ROCKHILL FURNACE, Pa. – “The newest passenger car in the United States.”
That’s how Brad Esposito, general manager of the East Broad Top Railroad, described the rolling stock that arrived Tuesday, July 19, at the narrow gauge tourist line and National Historic Landmark. It is the railroad’s first new passenger coach in more than a century.
After the gleaming, dark-green car made a week-long cross-continent trip via low-boy truck from Hamilton Manufacturing in Bellingham, Wash., cranes gently set it on new trucks that ride on modern-day Timken roller bearings.
Although constructed of modern materials, the car resembles EBT’s circa-1890 rolling stock used during the first half of the 20th century. Hamilton has built dozens of similar-looking narrow gauge parlor cars for the White Pass & Yukon Route Railroad in Alaska.
The 53-foot-long car – the first of four – brings sorely needed inside seating capacity to EBT. Since its revival in 2020, EBT has relied on a collection of open-air cars, converted in the 1960s from boxcars and flatcars, and two wooden cabooses. Sparingly used are two other pieces, a 1907 Billmeyer & Small office car, No. 20, and a 1926 Brill steel gas-electric car designated M-1.
Additionally, EBT’s roster contains three 19th-century wooden-body cars, but they are well-worn and are in various stages of restoration.
The new cars will allow EBT to reduce the wear and tear on the historic fleet when it returns to service, says Wick Moorman, president of the nonprofit EBT Foundation, Inc., and retired head of Norfolk Southern and Amtrak. In a statement, he says: “They’ll enable us to recreate the experience of a trip on the EBT in years gone by, while saving the original equipment for special occasions which will prolong their life.”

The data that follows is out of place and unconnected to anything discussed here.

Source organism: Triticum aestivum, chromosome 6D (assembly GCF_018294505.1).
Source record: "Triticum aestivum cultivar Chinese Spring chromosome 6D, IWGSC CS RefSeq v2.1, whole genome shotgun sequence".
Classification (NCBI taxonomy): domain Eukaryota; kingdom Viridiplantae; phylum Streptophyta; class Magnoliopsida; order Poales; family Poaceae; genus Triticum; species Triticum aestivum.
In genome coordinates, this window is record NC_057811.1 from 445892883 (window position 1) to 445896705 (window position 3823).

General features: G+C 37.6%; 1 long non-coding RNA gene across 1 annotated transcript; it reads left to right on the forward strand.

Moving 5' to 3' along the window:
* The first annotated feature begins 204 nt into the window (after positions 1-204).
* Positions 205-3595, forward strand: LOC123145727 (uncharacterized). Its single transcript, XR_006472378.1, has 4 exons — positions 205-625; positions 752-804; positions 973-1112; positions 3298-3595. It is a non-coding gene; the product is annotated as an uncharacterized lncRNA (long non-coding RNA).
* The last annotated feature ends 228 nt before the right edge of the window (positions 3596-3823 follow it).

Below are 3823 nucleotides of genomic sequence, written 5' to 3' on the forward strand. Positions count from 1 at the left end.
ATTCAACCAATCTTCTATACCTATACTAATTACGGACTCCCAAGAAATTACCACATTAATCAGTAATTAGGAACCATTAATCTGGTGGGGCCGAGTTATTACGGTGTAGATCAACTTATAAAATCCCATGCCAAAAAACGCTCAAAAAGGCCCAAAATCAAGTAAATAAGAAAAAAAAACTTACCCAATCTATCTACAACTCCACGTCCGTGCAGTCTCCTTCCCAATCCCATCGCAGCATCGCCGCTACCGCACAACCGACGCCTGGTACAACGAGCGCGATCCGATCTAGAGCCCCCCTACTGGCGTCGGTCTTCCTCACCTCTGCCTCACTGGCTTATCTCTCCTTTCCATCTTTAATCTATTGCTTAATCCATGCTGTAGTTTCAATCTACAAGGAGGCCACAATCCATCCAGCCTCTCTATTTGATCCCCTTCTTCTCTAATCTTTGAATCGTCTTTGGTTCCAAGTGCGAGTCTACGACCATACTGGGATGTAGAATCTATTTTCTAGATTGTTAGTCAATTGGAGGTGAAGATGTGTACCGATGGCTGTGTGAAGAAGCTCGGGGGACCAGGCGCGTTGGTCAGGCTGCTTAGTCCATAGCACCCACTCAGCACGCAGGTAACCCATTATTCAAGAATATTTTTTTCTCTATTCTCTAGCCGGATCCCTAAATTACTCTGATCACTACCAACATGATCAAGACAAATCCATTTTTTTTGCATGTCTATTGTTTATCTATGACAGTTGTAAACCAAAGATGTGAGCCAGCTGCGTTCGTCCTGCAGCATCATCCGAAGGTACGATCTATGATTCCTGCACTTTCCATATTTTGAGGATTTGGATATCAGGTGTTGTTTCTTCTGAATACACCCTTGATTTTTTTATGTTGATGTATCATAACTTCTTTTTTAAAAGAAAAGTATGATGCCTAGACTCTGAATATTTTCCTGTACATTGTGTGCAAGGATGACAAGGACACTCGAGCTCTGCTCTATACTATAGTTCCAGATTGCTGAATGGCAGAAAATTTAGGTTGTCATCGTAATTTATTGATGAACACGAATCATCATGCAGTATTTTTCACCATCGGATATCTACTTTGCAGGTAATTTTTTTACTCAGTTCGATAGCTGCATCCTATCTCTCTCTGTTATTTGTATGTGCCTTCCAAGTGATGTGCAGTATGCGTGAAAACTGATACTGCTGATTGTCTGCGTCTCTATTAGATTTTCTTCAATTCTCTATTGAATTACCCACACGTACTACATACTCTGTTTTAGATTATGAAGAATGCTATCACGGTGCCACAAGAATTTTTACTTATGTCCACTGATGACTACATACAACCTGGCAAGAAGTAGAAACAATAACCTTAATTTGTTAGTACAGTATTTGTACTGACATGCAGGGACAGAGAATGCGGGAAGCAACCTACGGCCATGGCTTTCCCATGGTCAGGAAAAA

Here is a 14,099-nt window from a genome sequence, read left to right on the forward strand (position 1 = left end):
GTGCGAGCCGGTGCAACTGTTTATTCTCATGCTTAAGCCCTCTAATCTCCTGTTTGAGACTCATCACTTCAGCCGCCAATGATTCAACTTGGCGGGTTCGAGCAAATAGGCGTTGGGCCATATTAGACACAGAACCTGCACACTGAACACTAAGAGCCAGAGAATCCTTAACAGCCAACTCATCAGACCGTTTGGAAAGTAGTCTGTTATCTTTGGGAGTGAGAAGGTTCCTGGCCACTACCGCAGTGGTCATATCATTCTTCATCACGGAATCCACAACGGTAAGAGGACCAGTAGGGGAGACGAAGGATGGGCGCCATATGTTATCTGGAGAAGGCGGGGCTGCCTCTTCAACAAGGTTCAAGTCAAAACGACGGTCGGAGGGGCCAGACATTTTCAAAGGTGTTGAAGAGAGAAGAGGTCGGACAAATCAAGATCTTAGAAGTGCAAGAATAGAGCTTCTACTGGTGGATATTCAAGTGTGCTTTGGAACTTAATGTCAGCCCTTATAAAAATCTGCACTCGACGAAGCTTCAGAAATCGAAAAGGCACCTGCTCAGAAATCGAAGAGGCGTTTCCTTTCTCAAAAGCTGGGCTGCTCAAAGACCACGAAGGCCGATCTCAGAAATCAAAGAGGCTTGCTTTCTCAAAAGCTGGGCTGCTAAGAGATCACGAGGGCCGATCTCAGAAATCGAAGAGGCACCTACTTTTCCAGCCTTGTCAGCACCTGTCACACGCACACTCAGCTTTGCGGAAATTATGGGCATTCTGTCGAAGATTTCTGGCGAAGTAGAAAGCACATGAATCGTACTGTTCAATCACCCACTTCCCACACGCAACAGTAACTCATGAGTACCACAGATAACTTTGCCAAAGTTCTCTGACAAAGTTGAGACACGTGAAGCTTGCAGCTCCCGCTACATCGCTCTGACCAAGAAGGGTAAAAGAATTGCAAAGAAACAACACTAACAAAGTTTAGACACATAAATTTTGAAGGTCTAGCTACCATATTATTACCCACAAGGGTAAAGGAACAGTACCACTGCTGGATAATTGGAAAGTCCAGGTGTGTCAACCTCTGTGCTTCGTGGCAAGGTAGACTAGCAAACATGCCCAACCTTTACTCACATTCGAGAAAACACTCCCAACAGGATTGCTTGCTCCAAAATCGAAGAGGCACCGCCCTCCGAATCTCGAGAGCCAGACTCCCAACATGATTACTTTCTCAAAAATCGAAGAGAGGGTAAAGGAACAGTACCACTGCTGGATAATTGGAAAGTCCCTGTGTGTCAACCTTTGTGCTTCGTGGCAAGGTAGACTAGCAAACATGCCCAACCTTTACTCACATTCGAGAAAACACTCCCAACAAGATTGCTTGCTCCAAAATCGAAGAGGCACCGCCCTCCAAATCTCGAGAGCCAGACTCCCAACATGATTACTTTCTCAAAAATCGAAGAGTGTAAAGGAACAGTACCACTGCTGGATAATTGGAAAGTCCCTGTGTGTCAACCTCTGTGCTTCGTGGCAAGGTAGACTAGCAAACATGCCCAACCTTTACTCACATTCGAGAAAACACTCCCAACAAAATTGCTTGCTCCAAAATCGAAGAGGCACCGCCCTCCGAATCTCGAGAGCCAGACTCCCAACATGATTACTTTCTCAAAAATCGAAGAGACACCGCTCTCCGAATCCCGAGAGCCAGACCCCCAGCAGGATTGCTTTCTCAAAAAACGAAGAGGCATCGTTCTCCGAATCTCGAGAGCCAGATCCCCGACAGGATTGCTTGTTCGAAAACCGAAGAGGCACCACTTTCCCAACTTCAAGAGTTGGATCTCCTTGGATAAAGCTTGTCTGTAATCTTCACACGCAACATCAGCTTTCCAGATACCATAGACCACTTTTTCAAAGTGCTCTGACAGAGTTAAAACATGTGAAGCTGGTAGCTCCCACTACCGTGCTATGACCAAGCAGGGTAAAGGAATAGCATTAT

Longer by three feet than any of EBT’s existing coaches and three inches higher, the new car holds 52 passengers. It will be joined shortly by two additional coaches and a 40-seat combine that is equipped with dual power lifts, one on each side, and capacity for four wheelchairs.
With a steel underframe and superstructure, the car features composite-material, PVC-like sides that give the appearance of tongue-and-groove wood siding. Inside, natural wood paneling throughout, with wooden window frames, completes the vintage look. The car is equipped with electric lighting, an audio system, a modern toilet, and a Baker heater and baseboard ducts for cold-weather operation. The trucks were fabricated by Hamilton, but the wheelsets are being supplied by Olympic Railway Supply of nearby Tipton, Pa.
The Hamilton coaches are patterned after, but don’t exactly mimic, EBT cars No. 14 and 15, which the line bought secondhand from the Boston, Revere Beach & Lynn Railroad in 1916. The other existing EBT coach is No. 8, also bought from BRB&L the same year.